Last year, Canada-based Emerald Health Therapeutics, Inc. and DMG Blockchain Solutions Inc. formed CannaChain Technologies to develop a blockchain-based supply chain management system and e-commerce marketplace for the legal cannabis industry.
This new multibillion-dollar industry depends on verification at every step, from field to sale, making this sector a perfect candidate for blockchain technology. Total transparency, which is required to prove products’ authenticity and compliance, can now be achieved with ease.
MediLedger, a joint venture by Pfizer and Genentech, was launched in 2017 with the vision of providing “an open and decentralized network for the pharmaceutical supply chain.” The goal is to provide compliance and trace regulations, ensure the security of the drug supply and patient safety, allow for simplified payment processes, and serve as a platform for bringing about overall business transformation. This system could allow for the transfer of serial-number ownership, for example, between a manufacturer and a wholesaler while enforcing smart contract rules.
Marc Watrous, senior vice president of managed care and customer operations at Genentech, said that a proof of concept had been completed, and that the project should be operational by 2023. The team working on the project was able to fully encrypt all transaction information and ensure that no confidential information was shared in the process. The test also proved that users could validate a medicine’s origin and serial number transfer using the blockchain-based system. Once operational, MediLedger’s platform will offer the transparency, safety, and traceability that are so difficult to prove in today’s global pharmaceutical market.
In February, Daimler announced that Mercedes-Benz became one of the first global auto companies to incorporate blockchain technology in their supply chain. They have collaborated with enterprise contract management platform, Icetris, to launch the prototype of its new blockchain-powered system. According to Sabine Angermann, head of purchasing and supplier quality for raw materials and strategy, added that “the blockchain prototype opens up completely new ways to make purchasing processes simpler and safer.”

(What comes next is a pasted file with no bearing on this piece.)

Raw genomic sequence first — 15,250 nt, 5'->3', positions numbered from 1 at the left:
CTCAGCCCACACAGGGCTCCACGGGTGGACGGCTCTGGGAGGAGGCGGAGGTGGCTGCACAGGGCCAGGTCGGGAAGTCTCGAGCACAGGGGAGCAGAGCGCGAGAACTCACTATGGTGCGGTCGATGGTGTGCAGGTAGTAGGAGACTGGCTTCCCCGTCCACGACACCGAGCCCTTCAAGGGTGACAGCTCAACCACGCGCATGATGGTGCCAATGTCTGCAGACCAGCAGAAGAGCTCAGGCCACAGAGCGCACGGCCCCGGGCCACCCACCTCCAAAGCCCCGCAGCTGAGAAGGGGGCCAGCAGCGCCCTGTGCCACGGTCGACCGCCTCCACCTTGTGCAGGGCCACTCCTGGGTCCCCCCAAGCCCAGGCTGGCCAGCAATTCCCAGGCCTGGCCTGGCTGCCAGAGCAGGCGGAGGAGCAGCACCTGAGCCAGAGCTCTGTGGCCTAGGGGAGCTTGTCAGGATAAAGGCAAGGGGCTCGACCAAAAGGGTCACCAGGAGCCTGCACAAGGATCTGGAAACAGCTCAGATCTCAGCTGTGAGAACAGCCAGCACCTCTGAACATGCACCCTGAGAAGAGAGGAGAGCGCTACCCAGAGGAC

In March last year, De Beers announced that it had tracked 100 high-value diamonds from miner to retailer using blockchain, to ensure that the proceeds were not used to finance violence and terrorism. Five diamond manufacturers Diacore, Diarough, KGK Group, Rosy Blue NV and Venus Jewel worked on the trial project, which was launched in January 2018, and is expected to be made available for the rest of the industry in the latter part of the year. The chief executive of De Beers Bruce Cleaver said that the project has “demonstrated that it can successfully track a diamond through the value chain, providing asset-traceability assurance in a way that was not possible before.” An immutable and secure digital trail was created for a selection of rough diamonds mined by De Beers as they moved from the mine to cutter and polisher, then through to a jeweller, De Beers said in a statement.
There have been new developments recently. Take, for example, recent announcement by Maersk to partner with Indian tech startups under its OceanPro accelerator program launched in October 2018. It is planning to leverage the benefits of blockchain, the Internet of Things (IoT), advanced analytics, and artificial intelligence on a larger scale for end-to-end logistics. These firms include Zasti (AI), iNatrix (machine learning), MintM (computer vision), KrypC (blockchain) Linkeddots (IoT), La Vela Pictures (virtual reality), amongst others.